Despite the doom and gloom that assaults us every time we read a newspaper, or look at the news program Canada continues to do relatively well. Looking across the country it seems that demand for professionals in general is picking up. We remain in that strange period where certain skills are in very high demand, creating skills shortages, and yet there are also people with good, but less in-demand skills sitting at home!
December saw an increase in jobs created, and the level of activity we have seen would suggest that demand will continue through January. The EU and the US seem to have averted near term economic disasters, although there remains concern that things could still go wrong, but optimism is improved.
People with good skills and experience, in the professions and in the trades can find good jobs. The concern will be for the lower skilled workers as Canada becomes more and more a knowledge based economy. January is starting relatively strong for us here at Eagle and demand from our clients is increasing. We are seeing skills shortages in both Calgary and Toronto, that result in candidates able to pick and choose between jobs … resulting in disappointment for those hiring managers unable to move quickly. In those situations too, hiring managers need to understand that when candidates are in such demand their rates are affected and we are seeing an upward trend on rates for the most in demand people.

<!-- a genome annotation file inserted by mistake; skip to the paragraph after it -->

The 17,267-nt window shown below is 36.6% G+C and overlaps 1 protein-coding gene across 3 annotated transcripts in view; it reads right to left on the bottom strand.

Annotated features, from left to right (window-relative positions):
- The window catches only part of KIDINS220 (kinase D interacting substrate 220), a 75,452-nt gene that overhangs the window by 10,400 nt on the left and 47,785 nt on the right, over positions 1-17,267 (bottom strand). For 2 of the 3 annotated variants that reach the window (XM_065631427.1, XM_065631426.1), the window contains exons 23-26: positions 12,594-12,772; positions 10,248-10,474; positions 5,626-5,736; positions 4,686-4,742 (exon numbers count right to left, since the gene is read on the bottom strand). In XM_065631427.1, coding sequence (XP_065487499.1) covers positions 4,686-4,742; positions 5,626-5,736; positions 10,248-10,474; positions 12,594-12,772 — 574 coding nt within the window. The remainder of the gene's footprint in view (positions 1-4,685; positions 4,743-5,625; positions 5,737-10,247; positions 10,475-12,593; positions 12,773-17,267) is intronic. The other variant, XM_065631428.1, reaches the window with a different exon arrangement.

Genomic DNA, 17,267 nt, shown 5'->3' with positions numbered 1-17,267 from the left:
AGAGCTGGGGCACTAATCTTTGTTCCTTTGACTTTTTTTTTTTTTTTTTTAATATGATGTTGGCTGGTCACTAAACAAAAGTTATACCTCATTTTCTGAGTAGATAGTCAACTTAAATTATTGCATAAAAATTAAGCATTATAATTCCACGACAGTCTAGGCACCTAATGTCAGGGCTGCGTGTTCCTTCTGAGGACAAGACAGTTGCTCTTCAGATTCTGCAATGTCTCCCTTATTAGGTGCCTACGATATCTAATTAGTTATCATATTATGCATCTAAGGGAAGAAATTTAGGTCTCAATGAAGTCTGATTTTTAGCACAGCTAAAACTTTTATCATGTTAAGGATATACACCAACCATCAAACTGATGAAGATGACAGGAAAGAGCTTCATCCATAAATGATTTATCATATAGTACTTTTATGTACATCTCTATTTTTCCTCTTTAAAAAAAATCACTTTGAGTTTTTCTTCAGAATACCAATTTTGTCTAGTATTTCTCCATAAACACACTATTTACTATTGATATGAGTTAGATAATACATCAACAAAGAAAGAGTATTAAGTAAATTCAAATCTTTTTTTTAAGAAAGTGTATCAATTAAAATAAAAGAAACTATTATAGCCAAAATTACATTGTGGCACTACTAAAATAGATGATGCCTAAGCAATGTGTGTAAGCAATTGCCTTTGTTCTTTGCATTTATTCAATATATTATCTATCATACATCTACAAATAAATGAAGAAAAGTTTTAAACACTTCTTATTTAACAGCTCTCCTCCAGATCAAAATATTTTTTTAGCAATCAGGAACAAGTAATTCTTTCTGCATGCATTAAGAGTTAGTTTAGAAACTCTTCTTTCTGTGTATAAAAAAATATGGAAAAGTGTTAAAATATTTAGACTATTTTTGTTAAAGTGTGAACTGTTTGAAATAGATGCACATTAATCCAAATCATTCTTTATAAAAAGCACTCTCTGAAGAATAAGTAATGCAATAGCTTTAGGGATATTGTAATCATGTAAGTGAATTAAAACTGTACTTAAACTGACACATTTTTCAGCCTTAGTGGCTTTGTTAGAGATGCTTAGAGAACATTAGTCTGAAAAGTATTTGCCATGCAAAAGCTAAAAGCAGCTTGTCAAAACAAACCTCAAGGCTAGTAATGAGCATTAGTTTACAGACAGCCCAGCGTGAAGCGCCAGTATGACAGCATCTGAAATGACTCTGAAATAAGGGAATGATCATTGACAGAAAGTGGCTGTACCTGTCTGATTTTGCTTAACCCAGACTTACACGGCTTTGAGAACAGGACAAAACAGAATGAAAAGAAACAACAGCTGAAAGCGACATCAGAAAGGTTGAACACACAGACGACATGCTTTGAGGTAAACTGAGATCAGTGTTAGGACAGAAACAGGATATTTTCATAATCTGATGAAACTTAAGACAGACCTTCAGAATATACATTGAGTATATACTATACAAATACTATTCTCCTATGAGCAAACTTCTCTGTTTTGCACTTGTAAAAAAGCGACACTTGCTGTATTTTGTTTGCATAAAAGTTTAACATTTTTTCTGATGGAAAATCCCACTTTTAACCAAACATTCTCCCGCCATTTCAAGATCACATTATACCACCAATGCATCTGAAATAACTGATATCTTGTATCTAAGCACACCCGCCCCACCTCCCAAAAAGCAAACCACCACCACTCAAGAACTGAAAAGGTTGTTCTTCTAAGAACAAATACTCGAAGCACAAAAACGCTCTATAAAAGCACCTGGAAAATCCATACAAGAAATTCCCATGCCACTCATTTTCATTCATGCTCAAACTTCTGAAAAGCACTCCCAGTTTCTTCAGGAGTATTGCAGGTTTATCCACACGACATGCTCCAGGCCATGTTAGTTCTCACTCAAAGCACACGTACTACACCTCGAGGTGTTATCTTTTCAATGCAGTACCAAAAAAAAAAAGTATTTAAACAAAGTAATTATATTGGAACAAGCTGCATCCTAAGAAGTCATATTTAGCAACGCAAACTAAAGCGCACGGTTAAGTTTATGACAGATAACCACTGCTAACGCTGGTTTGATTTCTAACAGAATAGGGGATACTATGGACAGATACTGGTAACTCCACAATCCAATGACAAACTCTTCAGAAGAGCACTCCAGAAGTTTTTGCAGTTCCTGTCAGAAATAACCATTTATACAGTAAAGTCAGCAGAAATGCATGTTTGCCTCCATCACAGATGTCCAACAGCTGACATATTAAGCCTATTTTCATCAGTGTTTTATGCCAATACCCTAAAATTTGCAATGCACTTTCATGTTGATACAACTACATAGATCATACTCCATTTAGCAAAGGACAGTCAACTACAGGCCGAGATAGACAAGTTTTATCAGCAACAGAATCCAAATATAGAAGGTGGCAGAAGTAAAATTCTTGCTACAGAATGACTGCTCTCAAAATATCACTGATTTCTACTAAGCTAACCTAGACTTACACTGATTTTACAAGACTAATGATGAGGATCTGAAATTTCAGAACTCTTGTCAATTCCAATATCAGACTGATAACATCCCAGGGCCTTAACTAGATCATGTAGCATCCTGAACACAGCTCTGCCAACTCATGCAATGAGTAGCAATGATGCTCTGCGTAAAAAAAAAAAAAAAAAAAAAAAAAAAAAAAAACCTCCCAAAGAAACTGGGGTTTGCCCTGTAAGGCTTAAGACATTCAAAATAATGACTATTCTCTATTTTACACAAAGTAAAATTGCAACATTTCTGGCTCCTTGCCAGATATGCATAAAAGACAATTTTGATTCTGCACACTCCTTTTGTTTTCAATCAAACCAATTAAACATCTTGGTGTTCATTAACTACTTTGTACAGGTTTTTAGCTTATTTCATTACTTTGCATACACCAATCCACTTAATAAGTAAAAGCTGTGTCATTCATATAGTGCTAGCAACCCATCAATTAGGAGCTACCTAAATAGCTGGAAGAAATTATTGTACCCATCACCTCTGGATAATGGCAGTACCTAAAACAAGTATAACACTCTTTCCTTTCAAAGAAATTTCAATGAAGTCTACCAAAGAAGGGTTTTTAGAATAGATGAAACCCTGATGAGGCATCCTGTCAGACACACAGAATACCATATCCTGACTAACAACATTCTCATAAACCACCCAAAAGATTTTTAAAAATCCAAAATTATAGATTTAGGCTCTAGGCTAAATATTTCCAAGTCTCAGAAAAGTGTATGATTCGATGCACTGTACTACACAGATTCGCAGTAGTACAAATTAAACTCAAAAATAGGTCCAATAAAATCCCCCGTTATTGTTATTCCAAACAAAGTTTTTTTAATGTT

As has become my recent practice, I will end this write-up with my “standing advice” to ANY company needing people:
(a) Start the process now with a strong PLANNING phase;
(b) Develop very clean processes to find, screen, choose, hire and onboard these new resources;
(c) Know that you will have a lot of competition and therefore speed in decision making will be critical;
(d) The job doesn’t stop there … retention becomes the next challenge!
That was my monthly look at the Canadian job market and some of its influences.